Part of Advances in Neural Information Processing Systems 33 (NeurIPS 2020)

*Eran Malach, Shai Shalev-Shwartz*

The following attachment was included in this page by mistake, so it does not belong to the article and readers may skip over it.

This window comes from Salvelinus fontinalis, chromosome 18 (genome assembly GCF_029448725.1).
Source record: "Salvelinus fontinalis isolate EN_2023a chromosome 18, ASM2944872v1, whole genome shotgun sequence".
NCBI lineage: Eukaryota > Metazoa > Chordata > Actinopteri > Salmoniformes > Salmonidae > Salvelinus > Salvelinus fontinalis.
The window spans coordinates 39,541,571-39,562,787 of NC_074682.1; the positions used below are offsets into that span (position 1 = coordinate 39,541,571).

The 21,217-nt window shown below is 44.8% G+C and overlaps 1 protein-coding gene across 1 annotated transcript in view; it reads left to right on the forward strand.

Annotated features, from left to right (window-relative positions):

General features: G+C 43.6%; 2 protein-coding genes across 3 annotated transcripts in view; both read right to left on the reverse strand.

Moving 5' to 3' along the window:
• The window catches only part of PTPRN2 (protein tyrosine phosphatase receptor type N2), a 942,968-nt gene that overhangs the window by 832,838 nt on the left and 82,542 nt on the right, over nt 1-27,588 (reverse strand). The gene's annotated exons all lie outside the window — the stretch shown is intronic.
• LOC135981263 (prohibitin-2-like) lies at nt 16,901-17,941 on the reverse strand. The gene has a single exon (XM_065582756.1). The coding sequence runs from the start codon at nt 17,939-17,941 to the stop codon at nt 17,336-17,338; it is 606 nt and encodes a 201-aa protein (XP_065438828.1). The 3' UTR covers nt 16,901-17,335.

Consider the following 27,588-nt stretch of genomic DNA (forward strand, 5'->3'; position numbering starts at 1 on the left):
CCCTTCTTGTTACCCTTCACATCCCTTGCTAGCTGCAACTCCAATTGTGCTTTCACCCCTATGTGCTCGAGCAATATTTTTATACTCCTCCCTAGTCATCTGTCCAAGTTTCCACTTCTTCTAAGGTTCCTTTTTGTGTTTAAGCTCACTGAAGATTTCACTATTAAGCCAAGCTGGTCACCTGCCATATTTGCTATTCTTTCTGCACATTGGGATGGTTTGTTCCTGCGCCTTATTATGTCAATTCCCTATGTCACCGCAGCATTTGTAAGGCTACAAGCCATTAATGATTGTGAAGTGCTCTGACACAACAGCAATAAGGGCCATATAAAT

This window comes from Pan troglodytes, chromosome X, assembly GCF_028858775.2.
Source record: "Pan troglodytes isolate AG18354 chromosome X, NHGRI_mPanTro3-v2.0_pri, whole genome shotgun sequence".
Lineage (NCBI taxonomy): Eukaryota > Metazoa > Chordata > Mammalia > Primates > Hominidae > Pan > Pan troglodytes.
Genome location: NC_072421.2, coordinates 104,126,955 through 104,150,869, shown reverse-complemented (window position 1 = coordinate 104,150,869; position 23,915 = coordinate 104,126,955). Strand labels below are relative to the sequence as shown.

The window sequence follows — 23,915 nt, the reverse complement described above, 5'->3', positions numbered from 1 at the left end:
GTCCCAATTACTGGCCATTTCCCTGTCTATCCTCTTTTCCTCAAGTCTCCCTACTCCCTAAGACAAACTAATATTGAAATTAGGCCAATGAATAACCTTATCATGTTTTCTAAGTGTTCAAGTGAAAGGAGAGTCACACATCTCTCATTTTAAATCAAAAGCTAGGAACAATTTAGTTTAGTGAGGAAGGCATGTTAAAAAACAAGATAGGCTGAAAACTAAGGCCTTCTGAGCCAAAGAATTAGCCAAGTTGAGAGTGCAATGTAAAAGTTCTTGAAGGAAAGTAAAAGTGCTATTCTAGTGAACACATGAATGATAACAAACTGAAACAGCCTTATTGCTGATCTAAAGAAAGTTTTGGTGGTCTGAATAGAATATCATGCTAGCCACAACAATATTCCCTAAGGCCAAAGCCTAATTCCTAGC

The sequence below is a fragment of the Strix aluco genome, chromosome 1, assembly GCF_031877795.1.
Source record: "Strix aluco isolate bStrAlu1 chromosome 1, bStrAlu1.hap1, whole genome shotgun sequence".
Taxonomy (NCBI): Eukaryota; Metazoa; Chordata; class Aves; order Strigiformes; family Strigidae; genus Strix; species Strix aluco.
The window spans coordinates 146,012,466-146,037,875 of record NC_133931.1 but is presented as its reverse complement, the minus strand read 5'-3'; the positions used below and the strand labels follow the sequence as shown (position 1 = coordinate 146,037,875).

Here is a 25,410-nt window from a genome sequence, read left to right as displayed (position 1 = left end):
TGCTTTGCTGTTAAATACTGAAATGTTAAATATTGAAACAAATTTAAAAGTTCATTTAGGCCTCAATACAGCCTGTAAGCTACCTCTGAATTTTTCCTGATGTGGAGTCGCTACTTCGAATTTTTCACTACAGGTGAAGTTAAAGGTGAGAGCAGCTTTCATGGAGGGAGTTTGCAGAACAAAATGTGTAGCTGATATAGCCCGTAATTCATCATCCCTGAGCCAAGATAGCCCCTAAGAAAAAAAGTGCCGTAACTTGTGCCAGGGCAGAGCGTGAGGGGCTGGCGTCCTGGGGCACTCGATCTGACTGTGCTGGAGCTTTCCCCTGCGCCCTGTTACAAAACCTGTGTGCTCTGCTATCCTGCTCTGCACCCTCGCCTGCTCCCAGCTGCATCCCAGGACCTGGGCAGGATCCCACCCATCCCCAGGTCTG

<p>It is known that learning deep neural-networks is computationally hard in the worst-case. In fact, the proofs of such hardness results show that even weakly learning deep networks is hard. In other words, no efficient algorithm can find a predictor that is slightly better than a random guess. However, we observe that on natural distributions of images, small patches of the input image are corre- lated to the target label, which implies that on such natural data, efficient weak learning is trivial. While in the distribution-free setting, the celebrated boosting results show that weak learning implies strong learning, in the distribution-specific setting this is not necessarily the case. We introduce a property of distributions, denoted “local correlation”, which requires that small patches of the input image and of intermediate layers of the target function are correlated to the target label. We empirically demonstrate that this property holds for the CIFAR and ImageNet data sets. The main technical results of the paper is proving that, for some classes of deep functions, weak learning implies efficient strong learning under the “local correlation” assumption.</p>

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